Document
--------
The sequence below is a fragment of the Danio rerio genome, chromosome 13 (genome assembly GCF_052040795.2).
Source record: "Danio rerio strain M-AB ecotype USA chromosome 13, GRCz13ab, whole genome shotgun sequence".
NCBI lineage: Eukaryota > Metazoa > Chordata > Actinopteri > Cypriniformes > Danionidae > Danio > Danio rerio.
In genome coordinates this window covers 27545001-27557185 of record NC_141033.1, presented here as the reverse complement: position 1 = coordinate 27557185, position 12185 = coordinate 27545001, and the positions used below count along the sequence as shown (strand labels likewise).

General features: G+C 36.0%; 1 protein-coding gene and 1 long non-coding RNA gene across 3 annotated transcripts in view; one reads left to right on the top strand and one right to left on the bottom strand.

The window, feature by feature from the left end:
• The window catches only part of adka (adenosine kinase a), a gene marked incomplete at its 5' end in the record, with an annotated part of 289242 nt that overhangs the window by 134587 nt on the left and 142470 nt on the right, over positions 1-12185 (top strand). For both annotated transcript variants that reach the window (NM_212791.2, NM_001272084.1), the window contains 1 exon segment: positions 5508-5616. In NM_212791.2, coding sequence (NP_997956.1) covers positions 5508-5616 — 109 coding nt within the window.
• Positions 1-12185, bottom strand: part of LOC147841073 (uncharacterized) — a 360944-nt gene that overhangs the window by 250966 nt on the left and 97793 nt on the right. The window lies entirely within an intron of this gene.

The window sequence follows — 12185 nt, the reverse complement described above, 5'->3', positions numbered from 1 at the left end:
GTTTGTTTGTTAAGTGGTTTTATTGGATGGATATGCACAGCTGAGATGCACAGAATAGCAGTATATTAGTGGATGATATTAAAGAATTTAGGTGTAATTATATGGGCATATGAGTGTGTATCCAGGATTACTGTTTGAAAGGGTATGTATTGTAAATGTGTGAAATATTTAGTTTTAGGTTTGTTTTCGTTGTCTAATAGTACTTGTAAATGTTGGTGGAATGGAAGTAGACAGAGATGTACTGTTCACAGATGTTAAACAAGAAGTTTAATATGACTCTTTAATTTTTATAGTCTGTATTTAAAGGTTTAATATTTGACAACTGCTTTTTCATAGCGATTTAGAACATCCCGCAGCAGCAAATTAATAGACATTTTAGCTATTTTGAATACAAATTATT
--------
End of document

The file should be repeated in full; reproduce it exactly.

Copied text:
The sequence below is a fragment of the Danio rerio genome, chromosome 13 (genome assembly GCF_052040795.2).
Source record: "Danio rerio strain M-AB ecotype USA chromosome 13, GRCz13ab, whole genome shotgun sequence".
NCBI lineage: Eukaryota > Metazoa > Chordata > Actinopteri > Cypriniformes > Danionidae > Danio > Danio rerio.
In genome coordinates this window covers 27545001-27557185 of record NC_141033.1, presented here as the reverse complement: position 1 = coordinate 27557185, position 12185 = coordinate 27545001, and the positions used below count along the sequence as shown (strand labels likewise).

General features: G+C 36.0%; 1 protein-coding gene and 1 long non-coding RNA gene across 3 annotated transcripts in view; one reads left to right on the top strand and one right to left on the bottom strand.

The window, feature by feature from the left end:
• The window catches only part of adka (adenosine kinase a), a gene marked incomplete at its 5' end in the record, with an annotated part of 289242 nt that overhangs the window by 134587 nt on the left and 142470 nt on the right, over positions 1-12185 (top strand). For both annotated transcript variants that reach the window (NM_212791.2, NM_001272084.1), the window contains 1 exon segment: positions 5508-5616. In NM_212791.2, coding sequence (NP_997956.1) covers positions 5508-5616 — 109 coding nt within the window.
• Positions 1-12185, bottom strand: part of LOC147841073 (uncharacterized) — a 360944-nt gene that overhangs the window by 250966 nt on the left and 97793 nt on the right. The window lies entirely within an intron of this gene.

The window sequence follows — 12185 nt, the reverse complement described above, 5'->3', positions numbered from 1 at the left end:
GTTTGTTTGTTAAGTGGTTTTATTGGATGGATATGCACAGCTGAGATGCACAGAATAGCAGTATATTAGTGGATGATATTAAAGAATTTAGGTGTAATTATATGGGCATATGAGTGTGTATCCAGGATTACTGTTTGAAAGGGTATGTATTGTAAATGTGTGAAATATTTAGTTTTAGGTTTGTTTTCGTTGTCTAATAGTACTTGTAAATGTTGGTGGAATGGAAGTAGACAGAGATGTACTGTTCACAGATGTTAAACAAGAAGTTTAATATGACTCTTTAATTTTTATAGTCTGTATTTAAAGGTTTAATATTTGACAACTGCTTTTTCATAGCGATTTAGAACATCCCGCAGCAGCAAATTAATAGACATTTTAGCTATTTTGAATACAAATTATT